30 January 2016

Striving towards what?

Dear diary,

People talk about the pursuit of happiness. I’m not an especially unhappy person; and I welcome happiness when it occurs (why turn happiness down?)—but I’m more interested in the pursuit of worth.

I’m not using that term in its economic sense—like net worth or monetary wealth—no: I mean spiritual, humane or existential worth; something harder to measure, which subsumes the realm of finance.

Say that a trustworthy phantom visits me to report that my creative efforts are loved by futurity’s elect. This is the greatest possible news—I take it as proof of the success of my pursuit. Even if my life has been overall unhappy, now I can genuinely say to fate: I love you.

The problem is that one can never know one’s actual value. Say that I am popular today, that I’ve gained cash, fame, and accolades in the world of entertainment… OK, now what? When the next age arises, they do not know who I am. My wonderful work (my act, my show, my movie, my miniseries) appealed to the crowds of the present, but tomorrow’s crowds are hungry for their own trends and fashions.

I’m speaking with a bias here: I’m portraying “entertainment” in a bad light; I’m depicting its audience as if they’re only interested in novelty; as if, in that domain, it’s neither possible nor desirable to obtain the future’s respect. Whereas, when I mention the world of literature, I picture it as superior—it even boasts an “elect” (to gain whose approval is like receiving a passing grade on Judgment Day).

Why the unfairness? I guess I’m simply bitter and jealous. I fear that there is, after all, no real division between audiovisual entertainment and imaginative literature. I think of success in pop culture as “easy come, easy go”—nevertheless, when you’ve got it, for however briefly it escorts you, the instant is blissful. Moreover, it’s a genuine affair; it’s part of the NOW… and that’s something I envy.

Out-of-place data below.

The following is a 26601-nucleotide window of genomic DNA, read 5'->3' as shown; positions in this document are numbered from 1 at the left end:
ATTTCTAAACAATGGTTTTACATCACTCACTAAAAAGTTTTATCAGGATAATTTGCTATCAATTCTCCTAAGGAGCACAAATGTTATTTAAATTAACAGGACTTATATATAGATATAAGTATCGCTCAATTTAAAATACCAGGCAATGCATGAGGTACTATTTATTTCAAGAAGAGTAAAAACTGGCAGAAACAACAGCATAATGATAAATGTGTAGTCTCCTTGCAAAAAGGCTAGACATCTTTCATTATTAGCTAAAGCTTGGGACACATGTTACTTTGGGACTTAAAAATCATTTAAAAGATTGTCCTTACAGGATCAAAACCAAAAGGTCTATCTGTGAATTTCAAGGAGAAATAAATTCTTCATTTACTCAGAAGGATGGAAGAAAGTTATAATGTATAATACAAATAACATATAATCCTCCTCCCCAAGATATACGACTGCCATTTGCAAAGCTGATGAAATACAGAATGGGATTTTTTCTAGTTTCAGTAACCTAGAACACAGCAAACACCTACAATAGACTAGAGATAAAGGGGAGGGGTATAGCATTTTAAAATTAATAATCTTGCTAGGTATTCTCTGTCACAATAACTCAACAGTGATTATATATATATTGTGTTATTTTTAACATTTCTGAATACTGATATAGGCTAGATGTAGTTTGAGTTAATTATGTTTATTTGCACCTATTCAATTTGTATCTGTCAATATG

Lay not up for yourselves treasure upon earth, where moth and rust doth corrupt, and where thieves break through and steal: But lay up for yourselves treasures in heaven… [Matt. 6:19]

I’ve always liked this teaching of Jesus; it naturally appeals to me. And I try to follow it; I still believe it: I favor lasting creations over transitory ones; I value eternity over clocktime—

But I do not believe that my profane self will suffer preservation in heaven after its death; so I am inclined to temper the above words of Jesus with a maxim from Ecclesiastes: “a living dog is better than a dead lion.”

I love the passage that contains those words so much that I want to give them in a fuller context [9:3-7]:

That is the sad thing about all that goes on under the sun: that the same fate is in store for all. (Not only that, but men’s hearts are full of sadness, and their minds of mad­ness, while they live; and then—to the dead!) For he who is reckoned among the living has something to look forward to—even a live dog is better than a dead lion—since the living know they will die. But the dead know nothing; they have no more recompense, for even the memory of them has died. Their loves, their hates, their jealousies have long since perished; and they have no more share till the end of time in all that goes on under the sun.

Go, eat your bread in gladness, and drink your wine in joy; for your action was long ago approved by God.


I have determined that the lamps in our parking lot neither mar the view of the dawn nor obscure the stars. In fact, if I were a landscape painter from the Pre-Electric Era, I would dream up streetlights just to enrich the natural scene—in other words: prior to their advent, I would envision them. For they have interest to me; I think they add flair. …However, since the people of my generation have never seen such sights, they react with enmity: “What are all these probes dis­figuring your landscape?” I answer: “The picture is titled Opulence.” Then they assure me: “It is abhorrent!” And I say: “Certain insects also dislike my cologne.”

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